do you think pre- study is helpful??

  1. hello everyone... i am currently taking rereqs and i have about a year before actual nursing school ( bc i am moving to ny and i have to establish residency).

    my question is... do you think its beneficial to buy nursing textbooks in advance way before school starts or do you think with out the teacher input and specific books at your university it may be more of a hindrence than a positive??

    i would love to buy books and start learning terms etc..but my worry is..what if the school i attend has terms and definitions etc that vary a bit..and i learned it wrong preemptively.

    any thoughts about this..and if you do think its a positive to study way in you have any specific books you would recommend??? thanks so much xo jenn
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    About prunepie

    Joined: Jan '04; Posts: 43; Likes: 2


  3. by   purplekath
    I was just like you! I say read anything you think will feed your passion for nursing! And perhaps a "how to survive nursing school" type book or two. But no, you probably don't need to go crazy doing a whole bunch of text reading right now.

    If you're anything like me though, you probably won't be able to stop yourself! So if you simply can't help yourself, then concentrate on anything you think you're going to need help with - get those tricky concepts into your brain well in advance!
  4. by   wonderbee
    An expanded knowledge base is always beneficial. You will be ahead of the game if you retain and understand some of what you read now. The only thing I would be concerned about is whether the textbooks will still be in use when you enter your program. Nursing texts are expensive. Buy online to save bucks.

    I recommend the made incredibly easy series. Fluids and Electrolytes Made Incredibly Easy isn't light reading but F&E was the toughest unit we dealt with during our fundamentals semester. It also dovetails in with A&P II kidney and lung function. Most patients you will encounter in the clinical setting will be on some type of fluid replacement. Knowing why that particular fluid was chosen is a question that commonly comes up in post-conference. It would have been nice to have had more time to study that unit.
    Last edit by wonderbee on May 11, '04
  5. by   shel_wny
    I would imagine that if reading informative books about nurses makes you happy, you should do so! I enjoy my free time far too much to do such things, however. Chicken Soup for the Nurse's soul is as close as I get! My advice is to chill out and enjoy life while you aren't going to school but I only say that because that is what makes me happy.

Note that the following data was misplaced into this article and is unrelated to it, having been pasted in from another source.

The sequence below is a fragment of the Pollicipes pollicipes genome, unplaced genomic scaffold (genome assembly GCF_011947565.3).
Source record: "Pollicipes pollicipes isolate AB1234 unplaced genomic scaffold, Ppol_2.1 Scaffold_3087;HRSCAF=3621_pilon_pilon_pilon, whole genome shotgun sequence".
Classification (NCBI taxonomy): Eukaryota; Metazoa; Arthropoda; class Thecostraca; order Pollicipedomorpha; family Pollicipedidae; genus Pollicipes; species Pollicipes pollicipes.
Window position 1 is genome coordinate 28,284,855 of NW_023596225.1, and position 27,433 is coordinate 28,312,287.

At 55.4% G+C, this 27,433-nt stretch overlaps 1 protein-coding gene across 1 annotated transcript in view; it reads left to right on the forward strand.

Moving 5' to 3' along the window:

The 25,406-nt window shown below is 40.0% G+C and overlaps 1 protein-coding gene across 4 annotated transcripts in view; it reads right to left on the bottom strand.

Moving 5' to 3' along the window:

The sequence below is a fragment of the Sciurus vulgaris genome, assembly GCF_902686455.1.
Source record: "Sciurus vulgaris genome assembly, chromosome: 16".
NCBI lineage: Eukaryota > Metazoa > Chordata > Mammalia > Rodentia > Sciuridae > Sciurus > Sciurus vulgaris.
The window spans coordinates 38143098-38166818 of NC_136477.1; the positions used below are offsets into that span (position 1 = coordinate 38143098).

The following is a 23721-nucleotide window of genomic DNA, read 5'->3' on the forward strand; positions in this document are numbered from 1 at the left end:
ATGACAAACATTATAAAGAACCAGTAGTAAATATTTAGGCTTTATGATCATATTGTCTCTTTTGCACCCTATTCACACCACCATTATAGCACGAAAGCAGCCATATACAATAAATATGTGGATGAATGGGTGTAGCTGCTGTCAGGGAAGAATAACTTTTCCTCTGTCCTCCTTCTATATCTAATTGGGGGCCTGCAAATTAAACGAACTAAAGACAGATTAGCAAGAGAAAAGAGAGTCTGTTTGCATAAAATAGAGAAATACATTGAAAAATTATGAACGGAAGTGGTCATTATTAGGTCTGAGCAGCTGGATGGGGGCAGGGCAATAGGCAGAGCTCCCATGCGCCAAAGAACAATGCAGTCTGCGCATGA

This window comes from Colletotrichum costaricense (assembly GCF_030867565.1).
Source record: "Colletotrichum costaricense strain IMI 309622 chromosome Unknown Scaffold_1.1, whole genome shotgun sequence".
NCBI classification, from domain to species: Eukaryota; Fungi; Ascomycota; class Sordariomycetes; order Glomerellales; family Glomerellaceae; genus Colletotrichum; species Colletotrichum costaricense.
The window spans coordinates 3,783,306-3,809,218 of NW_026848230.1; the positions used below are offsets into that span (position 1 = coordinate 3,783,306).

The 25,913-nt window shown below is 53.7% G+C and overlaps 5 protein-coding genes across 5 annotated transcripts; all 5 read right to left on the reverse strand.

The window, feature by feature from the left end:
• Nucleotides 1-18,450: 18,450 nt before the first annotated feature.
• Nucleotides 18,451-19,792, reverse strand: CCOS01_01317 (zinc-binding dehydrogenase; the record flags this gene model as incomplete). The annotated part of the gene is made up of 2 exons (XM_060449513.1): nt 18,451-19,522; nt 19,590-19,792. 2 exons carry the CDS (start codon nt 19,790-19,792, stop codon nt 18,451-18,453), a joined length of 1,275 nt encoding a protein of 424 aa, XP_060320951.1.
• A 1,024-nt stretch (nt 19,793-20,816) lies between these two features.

Last edit by shel_wny on May 11, '04
  6. by   klone
    I wouldn't recommend nursing textbooks (why pay $100 for a book you might find is not needed by the time you get there) but I second the suggestion to buy something like dosage calculations.
  7. by   Indy
    The recommended "pre-study" books that we bought the summer before nursing school started were: Nutrition and Diet Therapy, by Lutz and Przytulski, some Medical Terminology workbook that I enjoyed very much, and a dosage calculation book that I should have worked on a lot more. That was enough to keep us busy for a couple months.

    Supplemental reading to expand your knowledge base is good, but if you've got cash, you might want to also think about your reference library that you're gonna need. Suggestions for that would be a drug book for nurses, (try to get one the year school starts, so it won't be out of date, Davis's is good, Springhouse has been known to leave some drugs out), a good medical dictionary, a nursing diagnosis book (I have one by Ackley and Ladwig, published by Mosby) and a book on laboratory and diagnositic procedures. (so you know how to read all those lab results)

    None of those are really "supplemental reading" but they would all come in handy when you start, and here in my school, those are not part of the textbooks, you just should have them yourself. They are in the library but that doesn't help me at two AM in the middle of a care plan.

  8. by   GracefulRN
    It seems that that would be a lot cheaper than going out and buying textbooks that may/maynot be relevant.

    I can recoment the Nursing made incredibly easy, Nursing 2007, American Journal of Nursing, Advance for Nursing, and Nursing Spectrum.